There are several Greek values shown in Homer's epic, The Odyssey.
First is the custom of extending hospitality to a guest. This is a rule found in many ancient cultures (e.g., the Anglo Saxons, the Greeks, etc.) and passed down through the ages, and its importance is seen in literature, e.g., Beowulf, Macbeth.
To the ancient Greeks, hospitality was a divine right. The host was expected to make sure the needs of his guests were seen to.
One of the reasons that Macbeth's murder of Duncan was so shameful in Shakespeare's Macbeth is because Duncan was enjoying Macbeth's hospitality, and so, too, his protection.
The rules of hospitality also required certain behavior on the part of the guest.
...guests also had responsibilities, beyond reciprocating hospitality.
In the story of Odysseus, the suitors break the rules of behavior expected of guests. They stay much too long, imposing on Penelope, especially in that her husband is not there to force the men to be respectful and take their leave. They waste food, and they are rude to other guests, as well as Telemachus (Odysseus and Penelope's son).
The Greeks would make exceptions for beggars. When Odysseus is dressed as a beggar, Telemachus (at the swineherd's hut) orders his servant to take the disguised Odysseus to the village where he can collect money or food. At his own house, Odysseus is encouraged to beg from the suitors. In the story, Odysseus complains with regard to how he (as the beggar) was treated. This infers that there is an expectation or norm regarding the proper treatment of poor members of society:
[Odysseus] reports that no one in the mansion, not even Telemachus, came to his aid, to defined him, or to punish the offender.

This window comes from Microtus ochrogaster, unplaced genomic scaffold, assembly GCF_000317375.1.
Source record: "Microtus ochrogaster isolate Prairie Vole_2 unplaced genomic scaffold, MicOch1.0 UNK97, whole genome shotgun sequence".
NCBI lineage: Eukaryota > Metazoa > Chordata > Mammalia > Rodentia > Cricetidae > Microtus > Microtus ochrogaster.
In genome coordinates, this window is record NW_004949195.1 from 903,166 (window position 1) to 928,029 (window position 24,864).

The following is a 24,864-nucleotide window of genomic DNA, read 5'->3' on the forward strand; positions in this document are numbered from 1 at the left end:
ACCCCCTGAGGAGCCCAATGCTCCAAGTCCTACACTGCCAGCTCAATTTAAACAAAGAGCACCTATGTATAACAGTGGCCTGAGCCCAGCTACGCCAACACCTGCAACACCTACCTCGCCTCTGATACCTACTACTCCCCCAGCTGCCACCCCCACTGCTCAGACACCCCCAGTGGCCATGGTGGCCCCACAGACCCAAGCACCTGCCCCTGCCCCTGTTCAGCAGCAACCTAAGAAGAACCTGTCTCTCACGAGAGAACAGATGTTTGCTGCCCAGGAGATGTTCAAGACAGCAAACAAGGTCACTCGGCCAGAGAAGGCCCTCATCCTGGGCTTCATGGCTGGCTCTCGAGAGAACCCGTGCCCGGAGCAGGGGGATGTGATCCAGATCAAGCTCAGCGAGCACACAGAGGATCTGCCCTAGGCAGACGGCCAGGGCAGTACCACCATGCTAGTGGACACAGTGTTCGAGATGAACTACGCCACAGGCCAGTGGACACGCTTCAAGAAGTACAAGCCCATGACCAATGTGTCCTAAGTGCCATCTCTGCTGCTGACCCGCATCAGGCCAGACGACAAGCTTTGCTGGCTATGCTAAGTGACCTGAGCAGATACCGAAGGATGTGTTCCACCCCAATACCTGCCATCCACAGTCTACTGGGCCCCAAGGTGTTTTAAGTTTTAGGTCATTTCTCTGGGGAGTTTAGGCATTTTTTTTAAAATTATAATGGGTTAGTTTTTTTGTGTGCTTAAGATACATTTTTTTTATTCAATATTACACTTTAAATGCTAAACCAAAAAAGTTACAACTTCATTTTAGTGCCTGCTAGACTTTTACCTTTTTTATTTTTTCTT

Lastly, the Greek hero is to be admired: he must face challenges and prove himself. He has a responsibility to be respectful of the gods and in their service, display qualities such as strong leadership, wisdom, skill in battle, and honor.
Odysseus breaks this rule when he confronts Polyphemus in Book Nine. He makes fun of the giant Cyclopes and shows a childish side of himself—taunting and teasing his enemy, even after he has won. For this reason, Odysseus is punished.
I was for jeering at the Cyclops again, but the men begged and prayed of me to hold my tongue.
‘Do not,’ they exclaimed, ‘be mad enough to provoke this savage creature further…'
But I would not listen to them, and shouted out to him in my rage…
…Then I said, ‘I wish I could be as sure of killing you outright and sending you down to the house of Hades, as I am that it will take more than Poseidon to cure that eye of yours.’
On this he lifted up his hands …saying, ‘Hear me, great Poseidon… grant that Odysseus may never reach his home alive…'
…Thus did he pray, and Poseidon heard his prayer.
Poseidon does punish Odysseus. It will take Odysseus an additional ten years after the end of the Trojan War to find his way home.